Telltale games are like long, drawn out journeys where your friend takes a break one month at a time to prepare for another 2 hours of hiking because he prefers the episodic model of walking. Part of me would almost recommend waiting for a Telltale Series to finish until playing (or maybe for Telltale to stir the episodic-boat and release one of their endeavours as a full game), but the other part doesn’t have enough discipline to quell the curiosity, because even when you’ve done it all before, they’re still quite good.
Telltale’s Batman has been one of the more punctual and prompt payments of episodic homage since they started doing these. We haven’t had to wait around for each like it’s Half-Life 2. Waiting for the multi-faceted plot to finally untangle its dark web of political lust and champagne scheming is the only patience required.
And it has by and large, been a story worth waiting for. Batman is simply one side of Bruce Wayne shown more evidently - his resolute determination and psychological need to gain control over the tragedy of his past-circumstances by trying to gain control over present ones. But this series has been about Batman out of costume; the nonchalant business knight and how his dealings affect those of Batman’s. It’s built a story from the little things and played for new circumstances by dallying with established beliefs. While there are many sub-foes, the real nemesis is someone I don’t think has had the privilege before - being so auxillary you wouldn’t normally think to make them a villain.
So while I’m partial to the novelty, this was a storyline that pressed my tolerance for narrative refreshment. A lot of effort was put into making this miscellaneous character a villain, but they never really ascend their miscellaneous roots. I was shown a seagull and told it was a Zapdos. But I’m going to stop being picky and give credit where due, because this character’s motivations were amply explored and psychologically justified. While the big reveal from episode 3-4 was somewhat left-field, I can understand why someone would turn to villainy considering the past Telltale gave them.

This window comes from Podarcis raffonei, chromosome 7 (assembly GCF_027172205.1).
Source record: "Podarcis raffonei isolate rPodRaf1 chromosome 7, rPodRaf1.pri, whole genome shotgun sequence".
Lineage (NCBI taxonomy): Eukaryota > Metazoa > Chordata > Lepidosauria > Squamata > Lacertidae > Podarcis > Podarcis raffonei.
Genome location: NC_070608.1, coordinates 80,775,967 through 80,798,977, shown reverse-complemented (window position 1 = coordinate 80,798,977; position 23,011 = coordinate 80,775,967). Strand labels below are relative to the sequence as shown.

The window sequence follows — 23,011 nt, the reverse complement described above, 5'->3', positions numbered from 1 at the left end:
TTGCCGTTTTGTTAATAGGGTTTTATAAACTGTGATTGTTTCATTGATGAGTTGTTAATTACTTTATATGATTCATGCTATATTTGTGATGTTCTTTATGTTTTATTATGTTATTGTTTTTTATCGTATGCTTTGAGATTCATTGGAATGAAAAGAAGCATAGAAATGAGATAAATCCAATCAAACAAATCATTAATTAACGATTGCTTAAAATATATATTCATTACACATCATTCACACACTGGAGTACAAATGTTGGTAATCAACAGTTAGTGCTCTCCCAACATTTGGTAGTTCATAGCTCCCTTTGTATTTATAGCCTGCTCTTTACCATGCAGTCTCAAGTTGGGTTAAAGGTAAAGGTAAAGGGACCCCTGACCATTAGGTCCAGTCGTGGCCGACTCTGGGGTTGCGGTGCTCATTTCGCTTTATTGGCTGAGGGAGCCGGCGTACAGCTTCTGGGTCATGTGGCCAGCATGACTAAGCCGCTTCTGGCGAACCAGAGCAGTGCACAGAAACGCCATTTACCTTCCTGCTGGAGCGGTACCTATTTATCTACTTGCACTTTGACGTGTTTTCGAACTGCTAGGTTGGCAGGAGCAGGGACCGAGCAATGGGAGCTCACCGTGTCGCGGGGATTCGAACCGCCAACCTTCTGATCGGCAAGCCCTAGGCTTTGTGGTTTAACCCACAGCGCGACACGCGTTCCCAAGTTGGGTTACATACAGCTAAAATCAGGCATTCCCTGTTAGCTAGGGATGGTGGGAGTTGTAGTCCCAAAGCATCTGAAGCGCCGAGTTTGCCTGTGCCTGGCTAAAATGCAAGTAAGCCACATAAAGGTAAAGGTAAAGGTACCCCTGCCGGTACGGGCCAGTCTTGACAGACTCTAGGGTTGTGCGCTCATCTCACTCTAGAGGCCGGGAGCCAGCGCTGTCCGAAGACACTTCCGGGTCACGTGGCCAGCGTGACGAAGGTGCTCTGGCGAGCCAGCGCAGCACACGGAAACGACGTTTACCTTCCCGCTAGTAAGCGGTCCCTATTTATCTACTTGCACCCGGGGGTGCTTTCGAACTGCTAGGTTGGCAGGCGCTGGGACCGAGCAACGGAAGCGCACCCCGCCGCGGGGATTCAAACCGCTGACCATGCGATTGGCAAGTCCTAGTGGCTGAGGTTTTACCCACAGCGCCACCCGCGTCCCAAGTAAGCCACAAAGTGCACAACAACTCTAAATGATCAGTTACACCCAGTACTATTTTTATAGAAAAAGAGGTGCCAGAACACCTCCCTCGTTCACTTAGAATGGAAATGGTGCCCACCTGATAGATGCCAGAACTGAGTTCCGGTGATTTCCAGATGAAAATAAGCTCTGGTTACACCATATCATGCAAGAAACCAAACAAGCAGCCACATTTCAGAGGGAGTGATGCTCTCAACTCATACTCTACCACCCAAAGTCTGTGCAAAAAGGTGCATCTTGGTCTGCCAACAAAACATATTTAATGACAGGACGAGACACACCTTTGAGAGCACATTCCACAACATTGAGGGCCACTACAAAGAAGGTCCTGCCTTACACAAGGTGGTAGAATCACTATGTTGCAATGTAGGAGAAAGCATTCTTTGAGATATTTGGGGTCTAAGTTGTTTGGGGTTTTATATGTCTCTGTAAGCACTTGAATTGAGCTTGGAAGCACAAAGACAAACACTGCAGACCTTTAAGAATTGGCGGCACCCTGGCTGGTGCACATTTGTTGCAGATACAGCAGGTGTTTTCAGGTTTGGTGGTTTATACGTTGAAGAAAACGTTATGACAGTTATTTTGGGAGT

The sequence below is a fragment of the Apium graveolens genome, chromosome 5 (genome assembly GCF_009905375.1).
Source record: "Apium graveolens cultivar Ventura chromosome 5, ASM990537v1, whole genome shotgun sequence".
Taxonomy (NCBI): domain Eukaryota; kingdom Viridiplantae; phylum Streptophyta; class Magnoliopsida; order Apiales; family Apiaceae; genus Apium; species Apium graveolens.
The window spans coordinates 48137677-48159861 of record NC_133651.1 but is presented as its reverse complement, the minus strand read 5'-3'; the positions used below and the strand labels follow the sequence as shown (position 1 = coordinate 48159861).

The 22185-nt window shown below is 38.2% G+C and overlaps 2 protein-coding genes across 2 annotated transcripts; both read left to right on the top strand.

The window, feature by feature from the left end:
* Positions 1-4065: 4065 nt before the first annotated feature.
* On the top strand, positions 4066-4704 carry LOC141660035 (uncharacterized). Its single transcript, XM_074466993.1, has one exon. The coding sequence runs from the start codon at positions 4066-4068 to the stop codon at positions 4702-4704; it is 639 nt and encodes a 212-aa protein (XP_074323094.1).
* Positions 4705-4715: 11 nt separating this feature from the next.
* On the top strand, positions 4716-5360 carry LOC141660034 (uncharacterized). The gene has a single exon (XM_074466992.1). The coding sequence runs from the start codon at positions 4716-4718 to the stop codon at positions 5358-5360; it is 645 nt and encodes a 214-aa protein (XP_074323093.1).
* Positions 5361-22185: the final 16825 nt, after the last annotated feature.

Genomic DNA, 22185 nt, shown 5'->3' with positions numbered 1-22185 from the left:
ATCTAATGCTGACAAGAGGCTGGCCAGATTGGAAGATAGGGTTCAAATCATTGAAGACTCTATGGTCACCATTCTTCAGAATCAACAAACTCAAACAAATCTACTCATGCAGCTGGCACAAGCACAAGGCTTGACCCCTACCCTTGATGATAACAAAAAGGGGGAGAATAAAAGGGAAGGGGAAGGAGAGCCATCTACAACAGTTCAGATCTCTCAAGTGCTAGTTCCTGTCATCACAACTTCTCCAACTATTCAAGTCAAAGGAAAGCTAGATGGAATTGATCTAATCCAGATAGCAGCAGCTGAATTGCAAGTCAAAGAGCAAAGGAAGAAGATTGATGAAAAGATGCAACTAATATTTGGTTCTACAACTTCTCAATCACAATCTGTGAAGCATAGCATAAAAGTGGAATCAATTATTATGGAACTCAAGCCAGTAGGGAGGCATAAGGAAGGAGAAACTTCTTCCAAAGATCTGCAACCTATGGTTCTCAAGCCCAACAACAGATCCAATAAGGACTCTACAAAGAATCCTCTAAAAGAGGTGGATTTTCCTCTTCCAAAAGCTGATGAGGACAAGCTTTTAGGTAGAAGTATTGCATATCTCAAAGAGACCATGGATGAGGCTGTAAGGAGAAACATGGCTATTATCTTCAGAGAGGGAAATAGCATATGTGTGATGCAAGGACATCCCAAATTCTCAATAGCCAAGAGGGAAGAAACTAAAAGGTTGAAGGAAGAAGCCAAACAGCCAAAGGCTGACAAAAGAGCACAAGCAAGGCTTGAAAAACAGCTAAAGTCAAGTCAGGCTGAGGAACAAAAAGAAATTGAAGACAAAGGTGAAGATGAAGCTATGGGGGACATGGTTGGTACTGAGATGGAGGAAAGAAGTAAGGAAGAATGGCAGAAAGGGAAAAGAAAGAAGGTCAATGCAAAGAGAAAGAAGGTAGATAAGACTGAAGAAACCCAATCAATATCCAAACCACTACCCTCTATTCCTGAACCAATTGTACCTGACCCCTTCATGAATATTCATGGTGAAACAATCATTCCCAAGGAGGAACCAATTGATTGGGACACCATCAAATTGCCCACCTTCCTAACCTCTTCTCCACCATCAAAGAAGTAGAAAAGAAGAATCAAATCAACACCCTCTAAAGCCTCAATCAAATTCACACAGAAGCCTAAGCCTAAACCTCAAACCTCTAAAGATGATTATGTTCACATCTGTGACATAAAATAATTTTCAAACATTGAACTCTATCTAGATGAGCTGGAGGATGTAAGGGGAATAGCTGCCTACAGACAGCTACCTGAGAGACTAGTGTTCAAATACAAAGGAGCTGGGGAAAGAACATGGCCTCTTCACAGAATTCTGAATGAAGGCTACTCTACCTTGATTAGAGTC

Though Batman himself is rather slow in picking up on the signs. Even when you’ve fully comprehended the evidence presented, Batman’s insists on procedure, taking you through another round of connect-the-dots to satisfy the greater good of accessibility. They’re not exactly detective grade, and I’ll take these any day over Rocksteady’s captain obvious clue-finder-vision, but Episode 5 really published how these sections eventually regress into multi-choice questions you can never lose. I know Telltale games are about flow, and putting a hard challenge in the middle does tend to put a batarang in the works, but how about adding difficulty options for those who want a tougher test?
And I say the same for quick-time battles. Bouts in Episode 1 were swift and hard to keep up with, but ever since they’ve been predictable. I do want a narrative to enjoy, though I also want to feel like Batman in every aspect. I’m already making his life choices, I might as well suffer his injuries too.
I’ve always enjoyed Telltale stories – Batman included. But what I enjoy most about them is what I discover about myself; my default mood, the decisions I’m prone to. According to this series I’d absolutely clean up as a half-assed CEO/crime strategist and not so much as a romantic sage. And while Bruce Wayne is a projector by which we can learn about ourselves, we simultaneously get an intimate look into the deciding decisions around the man who is Batman.
Most stories of the Dark Knight talk about Bruce Wayne’s psyche by way of Batman, though Telltale chose to discuss Batman’s psyche by way of Bruce Wayne – all the while weaving a malleable experience for a character who’s not meant to be flexible. It’s not the best Telltale series I’ve played, but it’s a new approach to a cape well-worn, and tangible assurance Telltale don’t simply blanket their design mantra over every license they attain.
Ben received a digital copy of Batman - The Telltale series from Telltale for review.